I wonder if there's anything more pathetic than an old man who spends his precious dwindling time adding kindling to the flickering flame of a grudge most others let burn out long ago? I caught up with my reading today, after having been away at the 'Dogs camp on the weekend. I usually read all the Habs-related coverage in the Gazette, including Red Fisher's Red Line, even when I don't necessarily agree with all he has to say. I respect the fact that Fisher has had a very long and distinguished career covering our great team and continues to write when most others have either retired or died. But his vendetta against Patrick Roy has got to end.
The headline on this week's Red Line, if you haven't read it already, is: "Schneider Made Right Decision When He Didn't Quit Canadiens After Fight With Roy." The column is about how much Fisher likes and respects Mathieu Schneider and is surprised the Penguins didn't snap him up off waivers because of their injuries on defence. But Fisher takes the opportunity afforded him in writing about Schneider to recount a dressing room incident from the early nineties, in which Roy and Schneider nearly came to blows. Predictably, Fisher as relates it, Roy started the whole thing and Schneider had to be talked (by Fisher, the article implies) into staying with the team and bearing with the arrogant goalie's behaviour.
Okay, Red, we get it.
He dislikes Patrick Roy intensely. He may even hate the man. But guess what? A lot of us don't. Some of us see this week's column as yet another small-minded attempt to discredit a guy with whom Fisher's got a problem. Frankly, I'm sick of it. I'm tired of reading the same rehashed column about Roy and how he "quit" on the team every time he's honoured. Literally, the same article. I swear it's just stored in his hard-drive and hauled out whenever Roy needs to be brought down a peg. Fisher wrote it when Roy was named to the Hockey Hall of Fame, and printed it again when the Habs announced number thirty-three would be retired. Yet, Fisher then attended the official announcement of the jersey retirement, only to sit there and stare at Roy rather than ask a question when he was called upon. How miserable is that? If Red hates Roy as much as he writes that he does, why would he bother to show up at the announcement at all? The very smallness of attending that event for no other reason than to show Patrick Roy his disdain for him does little but discredit Fisher himself.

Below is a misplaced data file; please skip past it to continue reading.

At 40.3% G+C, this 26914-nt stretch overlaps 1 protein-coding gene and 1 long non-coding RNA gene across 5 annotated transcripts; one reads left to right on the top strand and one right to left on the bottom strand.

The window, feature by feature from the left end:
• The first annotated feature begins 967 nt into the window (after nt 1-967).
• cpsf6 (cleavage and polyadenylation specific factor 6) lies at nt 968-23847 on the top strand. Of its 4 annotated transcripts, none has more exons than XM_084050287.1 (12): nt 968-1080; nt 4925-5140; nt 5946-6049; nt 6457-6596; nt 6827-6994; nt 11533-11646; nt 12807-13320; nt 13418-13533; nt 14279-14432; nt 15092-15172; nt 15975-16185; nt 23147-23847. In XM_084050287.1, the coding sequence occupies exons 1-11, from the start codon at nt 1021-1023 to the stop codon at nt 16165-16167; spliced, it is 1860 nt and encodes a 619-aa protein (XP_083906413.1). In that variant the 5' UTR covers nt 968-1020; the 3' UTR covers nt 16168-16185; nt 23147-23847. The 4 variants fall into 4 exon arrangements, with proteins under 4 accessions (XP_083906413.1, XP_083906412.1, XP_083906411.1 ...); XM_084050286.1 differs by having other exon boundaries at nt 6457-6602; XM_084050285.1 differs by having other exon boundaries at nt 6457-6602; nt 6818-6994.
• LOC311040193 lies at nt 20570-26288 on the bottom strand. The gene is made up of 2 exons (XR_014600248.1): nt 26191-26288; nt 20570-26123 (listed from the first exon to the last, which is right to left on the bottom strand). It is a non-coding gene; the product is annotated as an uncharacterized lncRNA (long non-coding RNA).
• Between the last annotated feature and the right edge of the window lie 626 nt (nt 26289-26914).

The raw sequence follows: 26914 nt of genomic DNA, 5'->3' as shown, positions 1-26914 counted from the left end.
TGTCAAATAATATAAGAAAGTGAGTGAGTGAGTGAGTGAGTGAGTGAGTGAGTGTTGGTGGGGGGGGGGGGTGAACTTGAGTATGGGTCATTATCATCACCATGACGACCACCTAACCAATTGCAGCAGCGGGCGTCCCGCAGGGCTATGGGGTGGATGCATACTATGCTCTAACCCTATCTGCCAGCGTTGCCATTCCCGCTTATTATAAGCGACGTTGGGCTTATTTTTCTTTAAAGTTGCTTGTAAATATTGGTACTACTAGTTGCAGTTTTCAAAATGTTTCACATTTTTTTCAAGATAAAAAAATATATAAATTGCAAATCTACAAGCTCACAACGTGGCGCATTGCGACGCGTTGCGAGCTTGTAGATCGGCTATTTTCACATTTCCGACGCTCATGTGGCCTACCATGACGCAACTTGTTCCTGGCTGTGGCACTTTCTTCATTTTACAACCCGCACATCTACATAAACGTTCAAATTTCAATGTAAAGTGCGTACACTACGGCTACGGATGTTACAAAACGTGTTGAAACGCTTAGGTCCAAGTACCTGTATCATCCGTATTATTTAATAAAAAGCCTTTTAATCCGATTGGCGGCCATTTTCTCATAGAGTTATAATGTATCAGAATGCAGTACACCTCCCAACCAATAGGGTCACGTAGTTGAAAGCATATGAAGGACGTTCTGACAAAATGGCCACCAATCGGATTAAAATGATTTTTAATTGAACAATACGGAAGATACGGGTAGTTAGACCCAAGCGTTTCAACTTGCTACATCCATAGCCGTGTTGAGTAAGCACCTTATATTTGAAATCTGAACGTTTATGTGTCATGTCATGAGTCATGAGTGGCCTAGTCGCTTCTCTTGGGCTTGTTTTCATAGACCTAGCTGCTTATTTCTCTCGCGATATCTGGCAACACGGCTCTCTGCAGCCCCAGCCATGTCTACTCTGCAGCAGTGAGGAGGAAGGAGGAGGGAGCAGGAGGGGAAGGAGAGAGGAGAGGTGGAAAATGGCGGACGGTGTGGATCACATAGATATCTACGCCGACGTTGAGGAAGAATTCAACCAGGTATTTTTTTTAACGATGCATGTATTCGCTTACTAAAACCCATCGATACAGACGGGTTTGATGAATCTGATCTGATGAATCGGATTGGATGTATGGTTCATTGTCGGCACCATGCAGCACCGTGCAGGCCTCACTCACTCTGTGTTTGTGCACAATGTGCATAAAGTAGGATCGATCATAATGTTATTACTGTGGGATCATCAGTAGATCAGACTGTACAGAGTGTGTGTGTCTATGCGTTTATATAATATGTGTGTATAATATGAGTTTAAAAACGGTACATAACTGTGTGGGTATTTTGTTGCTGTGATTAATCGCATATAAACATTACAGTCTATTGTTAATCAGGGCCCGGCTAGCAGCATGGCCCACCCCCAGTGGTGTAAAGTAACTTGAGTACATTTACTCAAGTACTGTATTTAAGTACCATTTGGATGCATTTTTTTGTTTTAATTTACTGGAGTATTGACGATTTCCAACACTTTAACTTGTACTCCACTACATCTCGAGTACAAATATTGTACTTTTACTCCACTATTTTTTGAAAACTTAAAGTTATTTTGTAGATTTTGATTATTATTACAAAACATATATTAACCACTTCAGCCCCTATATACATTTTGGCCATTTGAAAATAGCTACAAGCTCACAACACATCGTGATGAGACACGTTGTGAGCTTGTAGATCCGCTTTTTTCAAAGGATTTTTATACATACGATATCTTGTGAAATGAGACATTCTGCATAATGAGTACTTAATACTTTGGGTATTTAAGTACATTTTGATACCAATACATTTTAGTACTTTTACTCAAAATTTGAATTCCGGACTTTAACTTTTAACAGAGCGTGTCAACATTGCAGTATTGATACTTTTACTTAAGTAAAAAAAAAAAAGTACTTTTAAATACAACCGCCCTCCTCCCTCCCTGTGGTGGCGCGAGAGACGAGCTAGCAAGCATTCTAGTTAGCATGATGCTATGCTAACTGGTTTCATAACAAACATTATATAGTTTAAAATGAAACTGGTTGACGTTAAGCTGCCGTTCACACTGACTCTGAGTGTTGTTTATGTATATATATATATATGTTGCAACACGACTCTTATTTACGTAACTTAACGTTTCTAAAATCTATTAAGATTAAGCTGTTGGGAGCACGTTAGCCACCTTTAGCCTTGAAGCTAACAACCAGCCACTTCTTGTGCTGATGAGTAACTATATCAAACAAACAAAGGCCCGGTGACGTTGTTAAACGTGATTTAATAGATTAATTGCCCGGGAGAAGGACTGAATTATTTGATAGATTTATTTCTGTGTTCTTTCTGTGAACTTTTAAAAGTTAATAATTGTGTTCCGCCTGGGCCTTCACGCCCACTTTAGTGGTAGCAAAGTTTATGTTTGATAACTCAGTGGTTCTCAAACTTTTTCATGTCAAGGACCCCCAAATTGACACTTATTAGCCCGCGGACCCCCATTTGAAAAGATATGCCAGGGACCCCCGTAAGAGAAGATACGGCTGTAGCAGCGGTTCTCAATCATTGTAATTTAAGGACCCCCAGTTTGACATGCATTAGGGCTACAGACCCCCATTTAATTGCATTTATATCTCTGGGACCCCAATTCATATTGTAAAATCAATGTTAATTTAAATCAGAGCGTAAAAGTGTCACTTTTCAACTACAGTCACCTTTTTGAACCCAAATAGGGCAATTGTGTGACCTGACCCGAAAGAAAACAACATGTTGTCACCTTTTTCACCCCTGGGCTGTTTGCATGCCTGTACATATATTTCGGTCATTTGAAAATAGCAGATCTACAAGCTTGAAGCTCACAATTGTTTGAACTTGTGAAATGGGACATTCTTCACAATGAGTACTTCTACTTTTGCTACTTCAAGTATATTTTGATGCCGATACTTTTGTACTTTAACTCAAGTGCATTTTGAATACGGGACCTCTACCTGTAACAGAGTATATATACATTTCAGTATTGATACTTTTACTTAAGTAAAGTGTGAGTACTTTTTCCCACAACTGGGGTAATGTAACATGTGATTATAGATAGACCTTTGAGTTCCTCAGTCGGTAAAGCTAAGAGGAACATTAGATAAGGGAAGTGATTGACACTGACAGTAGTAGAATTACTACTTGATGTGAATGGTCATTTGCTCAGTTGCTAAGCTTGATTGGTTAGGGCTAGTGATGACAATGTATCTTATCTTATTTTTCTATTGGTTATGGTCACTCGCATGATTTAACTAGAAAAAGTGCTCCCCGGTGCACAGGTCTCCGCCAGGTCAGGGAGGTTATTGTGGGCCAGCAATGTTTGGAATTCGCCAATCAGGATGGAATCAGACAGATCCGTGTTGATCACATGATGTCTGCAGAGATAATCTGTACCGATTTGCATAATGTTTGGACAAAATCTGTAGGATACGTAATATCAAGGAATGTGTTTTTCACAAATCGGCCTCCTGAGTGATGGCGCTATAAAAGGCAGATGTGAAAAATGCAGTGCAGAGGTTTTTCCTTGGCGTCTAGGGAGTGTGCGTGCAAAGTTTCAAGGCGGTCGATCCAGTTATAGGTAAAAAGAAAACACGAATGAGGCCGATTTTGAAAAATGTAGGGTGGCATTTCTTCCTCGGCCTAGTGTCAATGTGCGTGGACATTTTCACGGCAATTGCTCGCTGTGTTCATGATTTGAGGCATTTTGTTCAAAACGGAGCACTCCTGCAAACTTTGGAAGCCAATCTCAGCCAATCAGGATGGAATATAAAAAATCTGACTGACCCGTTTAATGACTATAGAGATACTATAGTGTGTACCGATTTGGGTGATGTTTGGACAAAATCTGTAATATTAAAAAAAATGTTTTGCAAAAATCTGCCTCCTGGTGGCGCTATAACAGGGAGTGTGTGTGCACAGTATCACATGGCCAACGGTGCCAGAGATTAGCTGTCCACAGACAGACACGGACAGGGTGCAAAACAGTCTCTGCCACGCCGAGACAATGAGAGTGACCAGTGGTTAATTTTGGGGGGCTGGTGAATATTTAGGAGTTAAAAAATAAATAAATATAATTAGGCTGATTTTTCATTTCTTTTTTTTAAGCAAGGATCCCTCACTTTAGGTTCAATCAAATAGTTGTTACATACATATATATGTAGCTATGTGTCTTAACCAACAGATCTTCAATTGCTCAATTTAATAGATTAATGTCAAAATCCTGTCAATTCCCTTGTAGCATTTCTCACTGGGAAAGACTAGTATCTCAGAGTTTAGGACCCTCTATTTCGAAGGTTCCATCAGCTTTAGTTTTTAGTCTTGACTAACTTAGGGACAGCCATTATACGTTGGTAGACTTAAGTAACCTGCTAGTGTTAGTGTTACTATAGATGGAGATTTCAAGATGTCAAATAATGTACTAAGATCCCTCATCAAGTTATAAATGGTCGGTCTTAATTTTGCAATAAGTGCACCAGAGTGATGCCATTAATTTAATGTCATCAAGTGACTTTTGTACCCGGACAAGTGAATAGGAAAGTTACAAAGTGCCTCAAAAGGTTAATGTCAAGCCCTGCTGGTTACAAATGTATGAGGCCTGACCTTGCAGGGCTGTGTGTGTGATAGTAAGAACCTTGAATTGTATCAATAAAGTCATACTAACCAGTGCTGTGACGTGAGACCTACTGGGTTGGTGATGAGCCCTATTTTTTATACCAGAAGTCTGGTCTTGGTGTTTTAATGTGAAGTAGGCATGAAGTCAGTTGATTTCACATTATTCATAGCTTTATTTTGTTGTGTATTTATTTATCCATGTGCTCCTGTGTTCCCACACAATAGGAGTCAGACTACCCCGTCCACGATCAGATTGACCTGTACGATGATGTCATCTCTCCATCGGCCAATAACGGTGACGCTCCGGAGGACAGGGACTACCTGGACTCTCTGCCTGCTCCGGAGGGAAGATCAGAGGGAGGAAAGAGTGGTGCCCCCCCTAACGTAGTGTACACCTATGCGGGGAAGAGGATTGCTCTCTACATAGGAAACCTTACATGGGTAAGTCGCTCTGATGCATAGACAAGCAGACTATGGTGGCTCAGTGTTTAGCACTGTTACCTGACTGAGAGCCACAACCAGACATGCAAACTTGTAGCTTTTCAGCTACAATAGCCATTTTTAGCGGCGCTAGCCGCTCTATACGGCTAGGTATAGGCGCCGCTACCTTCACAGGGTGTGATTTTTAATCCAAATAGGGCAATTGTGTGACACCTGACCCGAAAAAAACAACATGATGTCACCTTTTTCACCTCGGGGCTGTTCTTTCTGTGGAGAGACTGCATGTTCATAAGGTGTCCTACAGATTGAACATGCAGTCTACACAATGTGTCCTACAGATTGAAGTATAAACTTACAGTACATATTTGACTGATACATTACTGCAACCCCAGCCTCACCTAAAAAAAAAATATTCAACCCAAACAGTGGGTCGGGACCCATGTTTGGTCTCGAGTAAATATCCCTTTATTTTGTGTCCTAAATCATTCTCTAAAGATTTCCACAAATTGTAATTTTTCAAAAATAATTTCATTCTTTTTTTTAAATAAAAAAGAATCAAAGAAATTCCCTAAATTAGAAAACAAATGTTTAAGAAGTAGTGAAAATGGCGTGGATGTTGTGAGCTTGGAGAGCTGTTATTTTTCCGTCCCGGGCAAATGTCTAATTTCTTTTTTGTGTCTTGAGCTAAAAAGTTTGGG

In this week's story about Schneider's intent to walk away from the Canadiens after a fight with Roy, Fisher fails to condemn Schneider for threatening to quit on the team. That's the very fault he cites to justify his utter condemnation of Roy's legacy in Montreal...yet he mildly prefaces the Schneider story with a fond, "I like Schneider. Always have..." So, apparently, if Red Fisher likes you, he sees little problem with your "quitting" on the team. If he doesn't, then readers have to be subjected to story after story about your failure as a human being for years.
The obvious answer is, well, don't read it. But the problem I have is that I do often enjoy Red Fisher's reminiscences, especially about the great Habs who have passed away, and whose memories have so few witnesses remaining. He's a link to the team's past.
But that link has its pitfalls. When Fisher is living in the past, he continues to dwell on crimes that have long been forgiven by others. If the Montreal Canadiens have grace and class enough to welcome Patrick Roy back to the fold, and Roy has class enough to return, then Red Fisher does himself and his readers a disservice by feeding the feeble fire of his petty vendetta.
It's time to write about something new, and let the ghosts rest. After all, when you're pushing ninety, it might be time to devote some time to wondering how people will remember you. And I'm betting no one wants the words "bitter," "petty," and "small-minded" to figure in the stories that are written when they're gone.